Exploring Social Media Within the Russian and Ukrainian Conflict

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By Paulina Gajewski

 

   The first in a series of discussions within Brooklyn College’s miniseries “Russia’s Continuing War in Ukraine” was held on Friday, Feb. 9. The event is part of a larger series of presentations scheduled by CUNY for their “Gender and Transformation in Central-Eastern Europe and Eurasia” that discusses gender in the postcommunist world, with specific interests in gender inequality throughout Eastern Europe and countries of the former Soviet Union. 

   Since 1993, the CUNY workshop program has allowed for a variety of conversations regarding authors and their new releases and presentations by scholars and academics from the region itself. Its members include activists, lawyers, educators, and academics.

   The discussion was moderated by Janet Elise Johnson, Endowed Chair in the Women’s and Gender Studies department and a professor of political science at BC who researches gender violence policy, women in politics, and postcommunist feminism, and Mara Lazda, a professor of History at Bronx Community College specializing in modern European history and Central Eurasian Studies. 

   The presentation revolved around current research by scholar Alina Mozolevska, an associate professor at the Petro Mohyla Black Sea State University in Ukraine. The paper discusses media and border studies, linguistics, and critical discourse analysis. Within the broader context of the Russian invasion of Ukraine, Mozolevska research aims to focus on specificities within social media culture. Her paper analyzes the forms and contents of internet memes, relating them back to themes of political narratives and participatory cultures within the conflict. 

   Mozolevska began the talk by defining contemporary wars as increasingly digital wars. “Today’s Russia’s war against Ukraine is no exception;” Mozolevska states in her paper. “Digital technologies immediately transformed the war into content that is simultaneously processed by millions, enabling us to ‘see’ and ‘live’ the conflict ‘through a prism of personalized realities.’”

   Media is seen as one of the battlefields, and significant portions of how individuals and the collective view the war is predominantly through how the war is depicted or interacted with on social media. Social media is not only impactful in the war itself, but how history may remember or memorialize it.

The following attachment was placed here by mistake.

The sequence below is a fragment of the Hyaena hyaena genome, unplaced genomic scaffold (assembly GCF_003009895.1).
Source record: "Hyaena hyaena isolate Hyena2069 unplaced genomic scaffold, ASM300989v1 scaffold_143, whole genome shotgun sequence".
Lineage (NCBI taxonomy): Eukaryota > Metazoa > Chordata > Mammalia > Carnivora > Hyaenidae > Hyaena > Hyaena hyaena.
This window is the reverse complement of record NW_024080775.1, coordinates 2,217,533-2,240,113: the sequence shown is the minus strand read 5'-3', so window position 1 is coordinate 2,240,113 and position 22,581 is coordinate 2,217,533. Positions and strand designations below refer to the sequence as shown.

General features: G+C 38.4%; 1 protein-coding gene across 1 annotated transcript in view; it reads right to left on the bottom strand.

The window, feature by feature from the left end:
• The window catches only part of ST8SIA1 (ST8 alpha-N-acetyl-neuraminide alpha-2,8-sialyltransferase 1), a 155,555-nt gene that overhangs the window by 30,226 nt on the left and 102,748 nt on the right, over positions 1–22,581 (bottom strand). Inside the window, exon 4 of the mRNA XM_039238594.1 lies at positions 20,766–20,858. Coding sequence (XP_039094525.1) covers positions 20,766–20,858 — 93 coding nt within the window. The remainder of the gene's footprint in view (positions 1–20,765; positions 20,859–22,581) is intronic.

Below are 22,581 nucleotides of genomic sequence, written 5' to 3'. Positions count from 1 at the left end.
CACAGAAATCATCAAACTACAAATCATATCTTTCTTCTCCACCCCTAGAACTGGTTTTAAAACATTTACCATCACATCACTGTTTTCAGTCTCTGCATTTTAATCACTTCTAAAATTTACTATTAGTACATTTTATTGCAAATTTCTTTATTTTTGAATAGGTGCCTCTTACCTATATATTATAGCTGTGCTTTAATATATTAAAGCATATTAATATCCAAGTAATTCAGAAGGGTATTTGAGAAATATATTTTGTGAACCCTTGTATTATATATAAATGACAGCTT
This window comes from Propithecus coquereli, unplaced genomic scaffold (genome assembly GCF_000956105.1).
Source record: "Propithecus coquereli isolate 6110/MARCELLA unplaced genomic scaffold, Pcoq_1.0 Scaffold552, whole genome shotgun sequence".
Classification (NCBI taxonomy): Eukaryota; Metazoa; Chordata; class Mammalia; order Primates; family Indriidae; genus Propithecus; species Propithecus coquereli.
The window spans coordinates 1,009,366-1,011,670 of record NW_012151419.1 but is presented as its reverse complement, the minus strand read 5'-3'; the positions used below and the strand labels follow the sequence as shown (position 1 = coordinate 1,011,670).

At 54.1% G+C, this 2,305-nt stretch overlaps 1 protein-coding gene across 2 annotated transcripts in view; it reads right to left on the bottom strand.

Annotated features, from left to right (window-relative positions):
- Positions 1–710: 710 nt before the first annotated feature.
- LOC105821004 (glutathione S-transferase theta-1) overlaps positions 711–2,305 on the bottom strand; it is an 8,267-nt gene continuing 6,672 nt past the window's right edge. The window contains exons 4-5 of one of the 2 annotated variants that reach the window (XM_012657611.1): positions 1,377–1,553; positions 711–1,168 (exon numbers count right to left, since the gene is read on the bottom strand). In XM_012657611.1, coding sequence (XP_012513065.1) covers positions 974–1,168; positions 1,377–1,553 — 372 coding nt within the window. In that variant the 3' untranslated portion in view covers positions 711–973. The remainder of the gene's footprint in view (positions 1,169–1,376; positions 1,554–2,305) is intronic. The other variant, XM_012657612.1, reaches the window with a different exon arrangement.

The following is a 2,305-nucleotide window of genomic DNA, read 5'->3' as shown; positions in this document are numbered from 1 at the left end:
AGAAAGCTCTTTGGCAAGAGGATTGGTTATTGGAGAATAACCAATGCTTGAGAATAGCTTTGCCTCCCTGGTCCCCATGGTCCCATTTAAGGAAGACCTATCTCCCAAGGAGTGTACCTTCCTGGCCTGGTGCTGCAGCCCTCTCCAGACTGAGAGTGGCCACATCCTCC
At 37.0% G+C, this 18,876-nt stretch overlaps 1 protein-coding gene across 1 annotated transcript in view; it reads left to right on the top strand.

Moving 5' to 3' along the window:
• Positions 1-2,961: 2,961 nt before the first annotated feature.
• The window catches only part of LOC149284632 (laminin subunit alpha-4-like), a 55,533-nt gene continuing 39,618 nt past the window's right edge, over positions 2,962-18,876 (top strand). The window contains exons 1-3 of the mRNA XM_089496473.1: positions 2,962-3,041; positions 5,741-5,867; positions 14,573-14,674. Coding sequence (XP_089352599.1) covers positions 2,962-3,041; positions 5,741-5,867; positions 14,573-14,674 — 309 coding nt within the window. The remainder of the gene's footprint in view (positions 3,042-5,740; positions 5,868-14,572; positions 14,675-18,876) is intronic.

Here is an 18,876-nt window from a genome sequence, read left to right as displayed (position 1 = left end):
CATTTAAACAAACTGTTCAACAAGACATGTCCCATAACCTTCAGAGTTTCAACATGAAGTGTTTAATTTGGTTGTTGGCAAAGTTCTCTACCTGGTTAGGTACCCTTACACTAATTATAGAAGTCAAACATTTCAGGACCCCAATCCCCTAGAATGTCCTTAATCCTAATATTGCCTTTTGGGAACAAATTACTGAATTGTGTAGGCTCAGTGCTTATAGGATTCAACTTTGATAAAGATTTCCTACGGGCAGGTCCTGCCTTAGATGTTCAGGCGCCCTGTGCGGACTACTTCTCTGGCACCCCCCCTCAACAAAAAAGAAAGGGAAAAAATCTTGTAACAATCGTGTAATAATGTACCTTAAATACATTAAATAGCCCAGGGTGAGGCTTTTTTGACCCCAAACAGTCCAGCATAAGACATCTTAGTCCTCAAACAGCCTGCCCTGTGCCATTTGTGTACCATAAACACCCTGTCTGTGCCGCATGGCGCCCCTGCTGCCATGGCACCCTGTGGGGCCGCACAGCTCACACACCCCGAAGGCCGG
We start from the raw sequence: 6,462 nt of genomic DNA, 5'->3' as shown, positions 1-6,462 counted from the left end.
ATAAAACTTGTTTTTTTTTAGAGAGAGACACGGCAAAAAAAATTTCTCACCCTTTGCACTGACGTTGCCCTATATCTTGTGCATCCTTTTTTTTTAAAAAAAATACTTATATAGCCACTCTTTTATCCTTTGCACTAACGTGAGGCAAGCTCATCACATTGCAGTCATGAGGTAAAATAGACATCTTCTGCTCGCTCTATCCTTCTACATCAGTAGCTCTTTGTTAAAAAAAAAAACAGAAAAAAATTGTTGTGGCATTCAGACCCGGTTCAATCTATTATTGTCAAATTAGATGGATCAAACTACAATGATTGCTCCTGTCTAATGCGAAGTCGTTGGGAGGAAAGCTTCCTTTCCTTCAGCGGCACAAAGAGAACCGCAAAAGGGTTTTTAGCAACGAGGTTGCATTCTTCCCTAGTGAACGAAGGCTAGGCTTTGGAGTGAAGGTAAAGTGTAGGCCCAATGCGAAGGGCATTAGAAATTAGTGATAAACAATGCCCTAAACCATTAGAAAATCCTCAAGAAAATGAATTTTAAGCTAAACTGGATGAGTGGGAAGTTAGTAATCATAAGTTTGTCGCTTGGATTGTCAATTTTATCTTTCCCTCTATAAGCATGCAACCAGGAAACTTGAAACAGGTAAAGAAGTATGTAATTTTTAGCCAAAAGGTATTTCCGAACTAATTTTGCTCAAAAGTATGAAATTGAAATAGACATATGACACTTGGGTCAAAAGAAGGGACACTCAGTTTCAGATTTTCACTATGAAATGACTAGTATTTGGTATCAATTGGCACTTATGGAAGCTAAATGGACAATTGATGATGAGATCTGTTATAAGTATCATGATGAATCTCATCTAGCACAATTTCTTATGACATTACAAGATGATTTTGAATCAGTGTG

Despite media censorship, social media has become increasingly harder to control. It has become easier to spread knowledge about a conflict, and through its popularity, is used as a powerful tool to construct and convey ideologies. Social media has been used to, “reflect key existential issues that Ukrainians have faced since the beginning of the full-scale invasion: how to make sense of the war, and adjust to the new reality,” Mozolevska stated in her paper. 

   The crutch of Mozolevska’s research was visual analysis. The internet is a largely participatory environment, one in which virtually all individuals can share ideas or respond to others. This became a breeding ground for memes and cartoons, many of which are echoes of political cartoons of the twentieth century. “Needless to say, in the modern history of conflicts, visuals have been used repeatedly as a part of information strategy or propaganda,” Mozolevska stated in her paper. “Drawings, images, photographs, posters, cartoons, or maps represent a powerful tool of informing, but they can also act as a means for popular mobilization and political consolidation around a common goal.”

   Mozolevska differentiates a meme by ascribing characteristics to it. It must be able to be remixed, be generally anonymous, combine some classical image with a remade meaning, and is viral or highly shared. 

   Throughout the images that Mozolevska showed, she emphasized the creation and cross-fertilization of competing narratives, specifically within the Russian/Ukrainian participatory environments. Social media also plays a significant role in shaping the image of the self and of “the other.” Within this specific conflict, Mozolevska showed a series of images depicting Ukrainians in the form of a pig, and Russians in the form of monstrous-like goblins. “In this case, the visual basis for the construction of the memes is derived from the global popular culture, presenting images easily adaptable to various discursive situations,” Mozolevska stated in her paper. 

   Gender also plays a significant role within the images. The country of Ukraine is often personified as a woman being oppressed, a subversive figure that needs masculine protection and aid. Women are also portrayed as the protective mother towards the soldiers, and more often than not, the victim. Female soldiers are increasingly present on the Ukrainian battlefield, presenting an intriguing discourse, as male soldiers are meant to uphold masculinity and not be depicted as suffering.

   To Mozolevska, it’s important for war to be covered accurately, and not as the result of propaganda.

   “It is very important to shape the reality, to reflect what is happening,” Mozolevska said. “The presence of the war is very different.” 

 

   For interested students who would like to see future presentations, visit: https://ceeegender.commons.gc.cuny.edu.

 

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